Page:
I haven’t blogged about stuff for awhile, but I had to speak up on the subject of the CW’s laughably bad TV series, Batwoman. The shared universe formerly known as the Arrowverse is now several years past its sell-by date, and while it’s never been good exactly, it is pretty rancid by now. It didn’t help that they cast Ruby Rose as a character we’re presumably supposed to like, despite her inability to do anything but smirk.
Lately, I’ve been watching Youtuber ProcrastiTara’s reviews of Batwoman, and also keeping abreast of the news of the second season, which will be recasting the role with an entirely new character… more on that later. I’ve known for awhile that the people making this show don’t understand Batman, but I’ve recently come to the conclusion that the reason they don’t is because they’re too selfish to appreciate a character whose core is selflessness.
At the beginning of Batwoman, we’re informed that Batman’s real reason for donning the cowl and fighting crime isn’t to save others from the heartbreak that he has suffered, and it isn’t to protect the people of Gotham from evil. No, it’s because he’s edgy and he doesn’t like rules!
You see? They cannot grasp that he chose to be Batman for unselfish reasons, because the kind of people who write this sort of character are in themselves fundamentally selfish. If you have any doubts, we’re assured, at the end of the very first episode, that Kate’s reason for becoming Batwoman is because she wants “the freedom to be myself.” Her core reason for being a superhero is purely about herself, not about wanting to help others. No wonder the character is such a despicable tool.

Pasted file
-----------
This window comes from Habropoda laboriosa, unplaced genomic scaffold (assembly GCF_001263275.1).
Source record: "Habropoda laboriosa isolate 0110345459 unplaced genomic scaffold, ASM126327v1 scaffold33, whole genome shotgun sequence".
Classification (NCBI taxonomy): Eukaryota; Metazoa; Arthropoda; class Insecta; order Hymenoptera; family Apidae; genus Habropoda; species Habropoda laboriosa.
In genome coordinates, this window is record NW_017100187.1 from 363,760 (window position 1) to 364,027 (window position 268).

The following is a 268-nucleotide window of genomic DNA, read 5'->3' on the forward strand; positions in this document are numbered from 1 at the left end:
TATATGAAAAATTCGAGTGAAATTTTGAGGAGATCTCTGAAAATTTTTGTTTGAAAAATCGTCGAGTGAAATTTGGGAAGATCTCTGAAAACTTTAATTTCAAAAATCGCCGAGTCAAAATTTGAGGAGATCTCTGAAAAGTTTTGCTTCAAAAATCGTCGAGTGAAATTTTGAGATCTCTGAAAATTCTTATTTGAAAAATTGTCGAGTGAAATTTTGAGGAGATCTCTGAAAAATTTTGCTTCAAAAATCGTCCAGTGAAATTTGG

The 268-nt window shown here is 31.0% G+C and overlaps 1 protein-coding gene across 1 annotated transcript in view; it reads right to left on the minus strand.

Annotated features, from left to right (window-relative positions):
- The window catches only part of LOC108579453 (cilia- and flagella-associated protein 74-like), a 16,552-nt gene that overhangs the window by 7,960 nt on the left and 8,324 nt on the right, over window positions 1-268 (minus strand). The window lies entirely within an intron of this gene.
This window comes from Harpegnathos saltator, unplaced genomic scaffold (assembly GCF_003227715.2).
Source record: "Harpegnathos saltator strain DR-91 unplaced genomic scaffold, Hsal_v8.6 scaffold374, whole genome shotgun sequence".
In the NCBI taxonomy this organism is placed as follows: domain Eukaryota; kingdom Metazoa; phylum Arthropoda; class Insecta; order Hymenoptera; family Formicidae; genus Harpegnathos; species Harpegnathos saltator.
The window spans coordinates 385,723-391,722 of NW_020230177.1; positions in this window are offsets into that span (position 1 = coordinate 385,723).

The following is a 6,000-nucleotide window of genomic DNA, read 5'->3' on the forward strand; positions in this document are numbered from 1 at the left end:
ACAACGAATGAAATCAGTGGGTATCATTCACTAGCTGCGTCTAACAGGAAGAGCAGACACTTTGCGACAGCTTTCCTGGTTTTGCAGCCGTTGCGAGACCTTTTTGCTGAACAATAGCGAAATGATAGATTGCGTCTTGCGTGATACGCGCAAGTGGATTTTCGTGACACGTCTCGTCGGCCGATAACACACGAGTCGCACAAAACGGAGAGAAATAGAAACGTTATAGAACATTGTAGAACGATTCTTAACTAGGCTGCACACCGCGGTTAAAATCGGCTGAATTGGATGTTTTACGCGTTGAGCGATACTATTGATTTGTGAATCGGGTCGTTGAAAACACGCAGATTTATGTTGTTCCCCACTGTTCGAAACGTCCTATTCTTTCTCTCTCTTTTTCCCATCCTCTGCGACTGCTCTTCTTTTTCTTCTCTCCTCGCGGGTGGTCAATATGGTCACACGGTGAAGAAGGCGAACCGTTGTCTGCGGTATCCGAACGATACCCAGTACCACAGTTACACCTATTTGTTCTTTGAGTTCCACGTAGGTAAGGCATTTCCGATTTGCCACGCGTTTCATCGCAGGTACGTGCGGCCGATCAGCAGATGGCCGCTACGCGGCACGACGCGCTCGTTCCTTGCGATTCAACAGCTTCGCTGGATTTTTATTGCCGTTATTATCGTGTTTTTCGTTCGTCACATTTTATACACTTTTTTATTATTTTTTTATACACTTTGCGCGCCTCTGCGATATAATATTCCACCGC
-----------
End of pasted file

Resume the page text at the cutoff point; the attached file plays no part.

Honestly, there is nothing heroic about a person who only does good things because they want to “be themselves.” Batman may be more fully himself when he dons the cowl than when he is Bruce Wayne, but that is NOT his motivation for doing what he does.
This was absolutely cemented by the promotional text released to publicize Batwoman 2.0, who is an entirely new character who is somehow able to be a superhero despite being a homeless drug addict with no combat training. What is this new character’s motivation? To “no longer be a victim” and “be powerful.” Again, it’s not about being good, noble and unselfish, about saving people who cannot save themselves – it’s about feeling an artificial sense of empowerment (which, let’s face it, describes pretty much all empowerment – most of the time, it’s just feeling a fake pleasant sensation, not actually changing anything or accomplishing anything).
People who are too selfish to come up with noble reasons for superheroes to do what they do should not be allowed to write/showrun for them. Period. I have zero admiration for these characters, and zero reason for cheer for them. Hopefully they’ll shoot this series in the head at the end of the second season, which they really should have done already when you consider the ratings.